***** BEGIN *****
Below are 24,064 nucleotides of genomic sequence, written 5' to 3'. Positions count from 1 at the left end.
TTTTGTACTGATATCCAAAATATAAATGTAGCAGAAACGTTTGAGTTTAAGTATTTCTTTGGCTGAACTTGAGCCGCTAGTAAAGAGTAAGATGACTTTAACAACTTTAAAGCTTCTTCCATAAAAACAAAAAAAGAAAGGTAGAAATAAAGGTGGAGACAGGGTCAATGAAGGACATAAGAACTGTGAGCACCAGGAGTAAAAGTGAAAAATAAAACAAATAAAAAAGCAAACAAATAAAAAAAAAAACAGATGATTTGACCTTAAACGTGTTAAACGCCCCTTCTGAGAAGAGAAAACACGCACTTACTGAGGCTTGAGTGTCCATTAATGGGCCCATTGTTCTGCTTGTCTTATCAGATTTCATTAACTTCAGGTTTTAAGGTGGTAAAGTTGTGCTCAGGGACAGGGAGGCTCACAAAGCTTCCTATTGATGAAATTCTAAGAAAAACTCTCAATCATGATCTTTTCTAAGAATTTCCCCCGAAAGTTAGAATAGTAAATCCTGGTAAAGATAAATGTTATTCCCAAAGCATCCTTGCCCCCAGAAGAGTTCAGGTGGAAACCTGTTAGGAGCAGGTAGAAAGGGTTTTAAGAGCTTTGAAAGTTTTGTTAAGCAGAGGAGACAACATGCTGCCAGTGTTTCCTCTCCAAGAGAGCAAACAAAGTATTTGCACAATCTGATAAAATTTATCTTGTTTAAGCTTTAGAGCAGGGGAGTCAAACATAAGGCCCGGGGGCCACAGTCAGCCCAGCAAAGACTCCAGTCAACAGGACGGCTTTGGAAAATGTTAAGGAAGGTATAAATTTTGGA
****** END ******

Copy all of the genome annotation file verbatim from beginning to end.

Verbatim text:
Below are 24,064 nucleotides of genomic sequence, written 5' to 3'. Positions count from 1 at the left end.
TTTTGTACTGATATCCAAAATATAAATGTAGCAGAAACGTTTGAGTTTAAGTATTTCTTTGGCTGAACTTGAGCCGCTAGTAAAGAGTAAGATGACTTTAACAACTTTAAAGCTTCTTCCATAAAAACAAAAAAAGAAAGGTAGAAATAAAGGTGGAGACAGGGTCAATGAAGGACATAAGAACTGTGAGCACCAGGAGTAAAAGTGAAAAATAAAACAAATAAAAAAGCAAACAAATAAAAAAAAAAACAGATGATTTGACCTTAAACGTGTTAAACGCCCCTTCTGAGAAGAGAAAACACGCACTTACTGAGGCTTGAGTGTCCATTAATGGGCCCATTGTTCTGCTTGTCTTATCAGATTTCATTAACTTCAGGTTTTAAGGTGGTAAAGTTGTGCTCAGGGACAGGGAGGCTCACAAAGCTTCCTATTGATGAAATTCTAAGAAAAACTCTCAATCATGATCTTTTCTAAGAATTTCCCCCGAAAGTTAGAATAGTAAATCCTGGTAAAGATAAATGTTATTCCCAAAGCATCCTTGCCCCCAGAAGAGTTCAGGTGGAAACCTGTTAGGAGCAGGTAGAAAGGGTTTTAAGAGCTTTGAAAGTTTTGTTAAGCAGAGGAGACAACATGCTGCCAGTGTTTCCTCTCCAAGAGAGCAAACAAAGTATTTGCACAATCTGATAAAATTTATCTTGTTTAAGCTTTAGAGCAGGGGAGTCAAACATAAGGCCCGGGGGCCACAGTCAGCCCAGCAAAGACTCCAGTCAACAGGACGGCTTTGGAAAATGTTAAGGAAGGTATAAATTTTGGA